Process benchmarking

Many organisations turn to process benchmarking because, by focusing on specific critical processes and operations, it offers the best chance of quick wins in terms of performance improvement.

Process benchmarking, rather than focusing on the business as a whole, concentrates on specific operational or production processes. This makes it easier to identify areas of improvement, and limits the amount of time and resource devoted to a study.

By analysing their existing processes and comparing them to best practice, managers can identify performance gaps and implement actions to improve their overall process efficiency. Performance is improved by learning from others.

In short, process benchmarking consists of a mechanism for identifying specific work procedures that could be improved by copying, and appropriately adopting, external examples of excellence that can be regarded as the best standard in the industry.

Examples of process benchmarking might include the following:

  • A professional service firm which examines its client billing process to that of leading accounting, legal, consulting firms etc.
  • An ecommerce firm benchmarking its average fulfilment and delivery speed compared to key competitors;
  • An airline benchmarking operational metrics such as customer satisfaction against its major rivals;
  • A hotel seeking to compare its housekeeping service or customer care program against other hotels in the same city.

A key challenge in process benchmarking is finding similarity of processes, or identifying the means of making external processes comparable. This is critical if you are to translate best practice into a set of actionable recommendations that can be applied to your own processes or operations. Failure to do so will irrevocably undermine the entire benchmark exercise.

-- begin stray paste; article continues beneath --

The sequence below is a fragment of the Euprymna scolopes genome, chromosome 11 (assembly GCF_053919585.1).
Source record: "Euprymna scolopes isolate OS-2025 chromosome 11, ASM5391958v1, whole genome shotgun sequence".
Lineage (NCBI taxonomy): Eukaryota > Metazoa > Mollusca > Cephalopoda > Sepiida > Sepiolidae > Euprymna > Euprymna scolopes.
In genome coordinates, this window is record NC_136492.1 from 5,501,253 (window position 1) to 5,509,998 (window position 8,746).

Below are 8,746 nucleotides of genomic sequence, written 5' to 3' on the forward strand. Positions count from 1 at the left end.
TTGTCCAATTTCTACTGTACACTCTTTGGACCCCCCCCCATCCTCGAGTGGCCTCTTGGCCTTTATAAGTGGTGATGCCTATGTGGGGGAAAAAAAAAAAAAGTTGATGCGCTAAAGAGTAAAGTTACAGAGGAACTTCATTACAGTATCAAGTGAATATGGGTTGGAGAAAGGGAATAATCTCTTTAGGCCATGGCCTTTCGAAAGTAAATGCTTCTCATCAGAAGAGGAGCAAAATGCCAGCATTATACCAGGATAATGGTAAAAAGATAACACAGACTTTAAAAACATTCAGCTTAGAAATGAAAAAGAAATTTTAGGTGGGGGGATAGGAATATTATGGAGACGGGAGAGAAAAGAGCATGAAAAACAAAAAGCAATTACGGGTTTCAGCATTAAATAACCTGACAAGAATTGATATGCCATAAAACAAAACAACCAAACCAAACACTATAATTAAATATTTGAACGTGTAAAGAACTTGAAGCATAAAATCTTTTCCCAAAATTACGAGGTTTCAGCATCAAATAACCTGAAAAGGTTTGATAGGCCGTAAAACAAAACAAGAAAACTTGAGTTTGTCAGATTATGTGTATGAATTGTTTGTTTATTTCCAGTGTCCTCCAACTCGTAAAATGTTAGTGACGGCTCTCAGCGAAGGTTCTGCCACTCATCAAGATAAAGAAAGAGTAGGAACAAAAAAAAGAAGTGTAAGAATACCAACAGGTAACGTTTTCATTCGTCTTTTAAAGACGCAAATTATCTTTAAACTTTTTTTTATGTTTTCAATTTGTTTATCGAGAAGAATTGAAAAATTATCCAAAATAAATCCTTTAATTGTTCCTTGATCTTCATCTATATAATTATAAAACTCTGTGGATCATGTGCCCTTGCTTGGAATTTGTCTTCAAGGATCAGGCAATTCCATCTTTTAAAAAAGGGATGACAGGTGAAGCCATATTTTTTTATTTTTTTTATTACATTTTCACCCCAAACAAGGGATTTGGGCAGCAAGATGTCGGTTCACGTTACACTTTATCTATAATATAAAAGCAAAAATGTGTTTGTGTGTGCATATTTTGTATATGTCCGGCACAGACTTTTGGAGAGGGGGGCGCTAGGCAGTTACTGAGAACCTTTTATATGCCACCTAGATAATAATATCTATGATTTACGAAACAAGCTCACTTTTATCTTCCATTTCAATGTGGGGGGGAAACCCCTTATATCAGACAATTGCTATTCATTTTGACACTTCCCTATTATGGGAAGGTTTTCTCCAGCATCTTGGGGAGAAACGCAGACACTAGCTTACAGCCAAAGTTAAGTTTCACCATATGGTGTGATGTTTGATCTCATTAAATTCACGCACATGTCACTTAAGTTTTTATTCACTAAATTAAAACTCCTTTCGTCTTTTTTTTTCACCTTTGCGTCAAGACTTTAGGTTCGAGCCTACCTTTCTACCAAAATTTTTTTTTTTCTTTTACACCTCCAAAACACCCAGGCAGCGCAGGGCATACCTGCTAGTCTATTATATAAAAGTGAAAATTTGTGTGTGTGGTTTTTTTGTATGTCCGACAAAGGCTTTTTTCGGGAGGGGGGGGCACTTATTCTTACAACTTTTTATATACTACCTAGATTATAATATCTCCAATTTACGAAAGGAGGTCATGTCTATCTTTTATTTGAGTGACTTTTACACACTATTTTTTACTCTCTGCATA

Context is key; without it a business practice may not transfer well. Toyota’s production system, for example, has been widely lauded, and its practices adopted successfully by many companies outside of manufacturing. But blindly copying Toyota without acknowledging the unique needs of your business and specific challenges of your industry will lead to failure.

Contextualisation is important then, as is the need to have a performance plan in place. Seeing how Company X performs and deciding to imitate them lock, stock and barrel is no recipe for success. Every firm has its own culture, core strengths and capabilities which it is impossible to replicate. It is a waste of time trying and, in doing so, will cause you to overlook the key values and competencies of your own organisation.

Instead, what you should be doing is compare processes and operations, identify and understand why and how they work better than your existing procedures or operations, and then translate that into a set of improvements which will work within your own organisational framework. You are trying to learn from the best, not imitate them.

Despite these reservations, process benchmarking offers a number of benefits to organisations looking for better performance, including:

  • A process benchmarking exercise often gives an organisation a better understanding of how its own internal processes currently work, a necessary starting point for any change initiative;
  • A process benchmark gives an organisation a measure as to how it rates in terms of operational performance compared to peers and industry leaders, and highlights those areas which offer the greatest potential for short and long term process improvement; and
  • A process benchmark provides empirical evidence that can be used to support a resource request or build a business case for process improvement initiatives.

Process benchmarking can be an effective means of delivering both short and longer term performance gains if approached correctly. This means learning from, but not imitating, the best, contextualising and adapting key teachings to your business and industry, and translating them into suitably actionable recommendations.

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